The world's biggest agricultural exporters, Canada and the US, have recently been lagging behind Russia in overall production of wheat. This year, Russia is set to export 23.5 million tons of grain. Canada can export 20 million tons, and the US — 21.8 million tons. Former leaders in the agricultural market are expected to see their lowest rates of export in 44 years.
"Unless emerging-market currencies stop falling, the U.S. will lose more export market share and will begin to see more foreign products coming in," said Michael McDougall, director of agricultural commodities at Société Générale SA in New York.
Consumers from other countries are currently not very enthusiastic about buying American grain due to stronger dollar, especially now that fierce competition on the international food market has considerably lowered the cost of products in general.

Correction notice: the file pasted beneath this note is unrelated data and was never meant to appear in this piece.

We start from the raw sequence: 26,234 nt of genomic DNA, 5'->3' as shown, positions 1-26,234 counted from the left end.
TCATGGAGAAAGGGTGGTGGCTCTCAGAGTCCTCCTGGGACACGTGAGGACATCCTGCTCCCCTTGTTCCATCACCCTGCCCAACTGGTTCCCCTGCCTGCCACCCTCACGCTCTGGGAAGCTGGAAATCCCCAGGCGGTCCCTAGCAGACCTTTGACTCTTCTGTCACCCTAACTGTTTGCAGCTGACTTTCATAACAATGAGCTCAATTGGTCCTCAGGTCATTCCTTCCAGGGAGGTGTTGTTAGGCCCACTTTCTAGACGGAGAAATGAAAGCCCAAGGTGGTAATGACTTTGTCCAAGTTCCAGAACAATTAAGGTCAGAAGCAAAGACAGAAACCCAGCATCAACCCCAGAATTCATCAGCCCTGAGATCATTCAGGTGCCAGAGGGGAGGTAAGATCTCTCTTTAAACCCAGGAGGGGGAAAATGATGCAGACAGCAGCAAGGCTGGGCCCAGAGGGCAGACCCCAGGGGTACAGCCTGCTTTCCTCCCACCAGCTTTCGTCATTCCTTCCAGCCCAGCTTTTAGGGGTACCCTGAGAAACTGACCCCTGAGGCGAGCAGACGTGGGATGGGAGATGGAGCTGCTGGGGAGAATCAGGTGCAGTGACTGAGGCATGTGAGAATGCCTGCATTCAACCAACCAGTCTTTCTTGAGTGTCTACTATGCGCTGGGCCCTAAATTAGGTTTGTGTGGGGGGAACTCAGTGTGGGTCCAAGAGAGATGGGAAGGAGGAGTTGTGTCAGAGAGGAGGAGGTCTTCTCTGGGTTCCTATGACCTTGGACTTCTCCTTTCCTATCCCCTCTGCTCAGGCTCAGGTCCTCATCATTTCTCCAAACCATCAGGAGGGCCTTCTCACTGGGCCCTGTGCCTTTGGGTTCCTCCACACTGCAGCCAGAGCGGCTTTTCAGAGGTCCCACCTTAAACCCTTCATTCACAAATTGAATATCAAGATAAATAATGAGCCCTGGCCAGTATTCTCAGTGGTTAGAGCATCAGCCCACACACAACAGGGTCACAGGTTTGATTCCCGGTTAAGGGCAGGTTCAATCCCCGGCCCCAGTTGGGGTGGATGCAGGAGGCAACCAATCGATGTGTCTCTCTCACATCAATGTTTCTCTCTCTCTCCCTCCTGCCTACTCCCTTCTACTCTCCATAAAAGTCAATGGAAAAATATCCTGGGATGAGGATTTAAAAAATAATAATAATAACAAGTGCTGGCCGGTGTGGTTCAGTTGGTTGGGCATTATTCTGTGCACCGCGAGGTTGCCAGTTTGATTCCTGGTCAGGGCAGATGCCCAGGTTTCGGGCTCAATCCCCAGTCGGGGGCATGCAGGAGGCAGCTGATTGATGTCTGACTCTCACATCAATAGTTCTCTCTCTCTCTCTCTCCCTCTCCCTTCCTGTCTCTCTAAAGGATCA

"The dollar's strength is becoming a much bigger issue for farmers than we've seen for a while," said Chad Hart, a grain market analyst at Iowa State University (ISU) Extension. "It's really having an impact this year."
Meanwhile, Russia has managed to balance prices and grab a larger share of established markets, such as Egypt, the newspaper noted. And that includes markets traditionally dominated by the US, so American farmers will need to get ready for diminished demand and a downslide in prices.